Prosecutors in Saudi Arabia are seeking the death penalty for five activists in the country’s Eastern Province, according to Saudi activists and Human Rights Watch. Among those being targeted is Israa al-Ghomgham, who Saudi groups say would be the first female human rights activist to be put to death in the Saudi kingdom if the execution proceeds.
“Any execution is appalling, but seeking the death penalty for activists like Israa al-Ghomgham, who are not even accused of violent behavior, is monstrous,” Sarah Leah Whitson, Middle East director at Human Rights Watch, said in a statement. “Every day, the Saudi monarchy’s unrestrained despotism makes it harder for its public relations teams to spin the fairy tale of ‘reform’ to allies and international business.”
Human Rights Watch says Ghomgham is among five activists for whom Saudi Arabia’s Public Prosecution office is seeking the death penalty. They are being tried in the country’s terrorism tribunal for what their supporters say was peaceful activism.
The Berlin-based European Saudi Organization for Human Rights highlighted Ghomgham’s case in emails earlier this week, calling it a “precedent” and saying the Saudi prosecution was seeking the activist’s beheading. Last week, the organization released a statement that suggested 51 people were awaiting execution in the country.
Ghomgham and five other activists are facing trial in connection with demonstrations in the Shiite-populated parts of Eastern Province that began in 2011. The demonstrations were held to protest the discrimination Shiite Muslim citizens face in the predominantly Sunni Muslim kingdom. According to Human Rights Watch, Ghomgham and her husband were arrested on Dec. 6, 2015, and have been held in prison ever since.
Prosecutors were seeking the death penalty against five of the six suspects, according to an indictment obtained by The Washington Post. The allegations against Ghomgham included participating in protests and “provoking” young people to do the same; inciting what the authorities called a “soft revolution;” and traveling to Iran, where prosecutors said she received “theoretical lessons on how to create chaos.” The Saudi government did not immediately respond to questions about her case.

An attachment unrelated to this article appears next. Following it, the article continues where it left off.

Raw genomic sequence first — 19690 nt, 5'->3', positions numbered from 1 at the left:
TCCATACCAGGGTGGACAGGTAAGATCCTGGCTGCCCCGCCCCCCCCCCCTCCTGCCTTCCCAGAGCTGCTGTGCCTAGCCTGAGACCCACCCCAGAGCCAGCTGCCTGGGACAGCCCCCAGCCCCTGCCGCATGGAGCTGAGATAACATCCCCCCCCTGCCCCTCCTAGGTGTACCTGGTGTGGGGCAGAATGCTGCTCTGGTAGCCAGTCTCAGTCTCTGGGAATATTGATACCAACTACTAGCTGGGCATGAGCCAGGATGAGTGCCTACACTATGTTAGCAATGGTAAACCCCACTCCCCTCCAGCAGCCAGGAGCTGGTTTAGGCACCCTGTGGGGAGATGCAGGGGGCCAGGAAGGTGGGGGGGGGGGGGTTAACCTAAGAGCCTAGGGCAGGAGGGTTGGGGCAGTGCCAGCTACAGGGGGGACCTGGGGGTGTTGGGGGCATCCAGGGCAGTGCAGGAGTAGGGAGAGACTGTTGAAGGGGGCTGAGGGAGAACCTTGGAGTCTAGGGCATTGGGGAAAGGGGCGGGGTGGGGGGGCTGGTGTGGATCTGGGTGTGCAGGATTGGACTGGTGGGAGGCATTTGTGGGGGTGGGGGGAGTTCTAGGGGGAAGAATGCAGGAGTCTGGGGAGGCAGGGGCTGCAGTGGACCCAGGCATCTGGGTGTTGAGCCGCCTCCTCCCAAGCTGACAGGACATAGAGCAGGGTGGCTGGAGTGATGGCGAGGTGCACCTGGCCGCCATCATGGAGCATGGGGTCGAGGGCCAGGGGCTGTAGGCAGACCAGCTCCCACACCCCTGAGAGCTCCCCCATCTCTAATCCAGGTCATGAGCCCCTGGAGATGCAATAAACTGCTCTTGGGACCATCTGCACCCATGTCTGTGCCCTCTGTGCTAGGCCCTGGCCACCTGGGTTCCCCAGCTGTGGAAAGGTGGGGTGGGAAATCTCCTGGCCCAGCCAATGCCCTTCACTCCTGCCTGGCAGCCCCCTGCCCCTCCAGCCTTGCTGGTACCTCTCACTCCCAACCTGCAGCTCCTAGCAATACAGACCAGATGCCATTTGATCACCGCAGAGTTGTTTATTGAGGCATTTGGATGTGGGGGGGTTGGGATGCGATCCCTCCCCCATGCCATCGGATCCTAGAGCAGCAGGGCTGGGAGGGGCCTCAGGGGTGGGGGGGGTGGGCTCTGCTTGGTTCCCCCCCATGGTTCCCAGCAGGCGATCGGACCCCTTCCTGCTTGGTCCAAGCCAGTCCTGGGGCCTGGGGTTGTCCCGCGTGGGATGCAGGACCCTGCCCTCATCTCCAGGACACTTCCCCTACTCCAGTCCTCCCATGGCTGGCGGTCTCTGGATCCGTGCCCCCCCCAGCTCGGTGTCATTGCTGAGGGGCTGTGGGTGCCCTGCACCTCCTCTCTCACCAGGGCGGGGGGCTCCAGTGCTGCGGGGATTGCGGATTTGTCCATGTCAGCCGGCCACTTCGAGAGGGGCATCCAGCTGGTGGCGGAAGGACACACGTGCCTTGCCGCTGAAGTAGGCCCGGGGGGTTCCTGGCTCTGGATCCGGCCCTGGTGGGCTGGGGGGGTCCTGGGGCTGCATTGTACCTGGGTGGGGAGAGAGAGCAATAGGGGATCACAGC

Apart from the cases related to protests in the Shiite-majority areas of Eastern Province, the Saudi government faces growing condemnation for a crackdown on dissidents, including women’s rights advocates. Among the women recently arrested was Nassima al-Sadah, a Shiite Muslim from the eastern city of Qatif, who had tried unsuccessfully to run for local elections there and had sued to lift the kingdom’s long-standing ban on female drivers.
According to Amnesty International, Saudi Arabia uses the death penalty more than almost any other country in the world, with 146 executions reportedly carried out last year. Only China and Iran were thought to have executed more people in 2017.
Under the leadership of Crown Prince Mohammed bin Salman, Saudi Arabia has sought to bolster its international image with splashy business events and diplomatic outreach. However, the country has bristled at criticism of its handling of human rights, resulting in a diplomatic spat with Canada earlier this month after the country’s foreign minister tweeted a message in Arabic that expressed alarm over the detention of a women’s rights activist who had relatives in Canada.
Asked about Ghomgham’s trial on Tuesday, the office of Canadian Foreign Minister Chrystia Freeland told the Globe and Mail newspaper that “Canada is extremely concerned by the arrests of women’s rights activists” and that these concerns have been raised with the Saudi government.
Kareem Fahim and Zakaria Zakaria in Istanbul contributed to this story.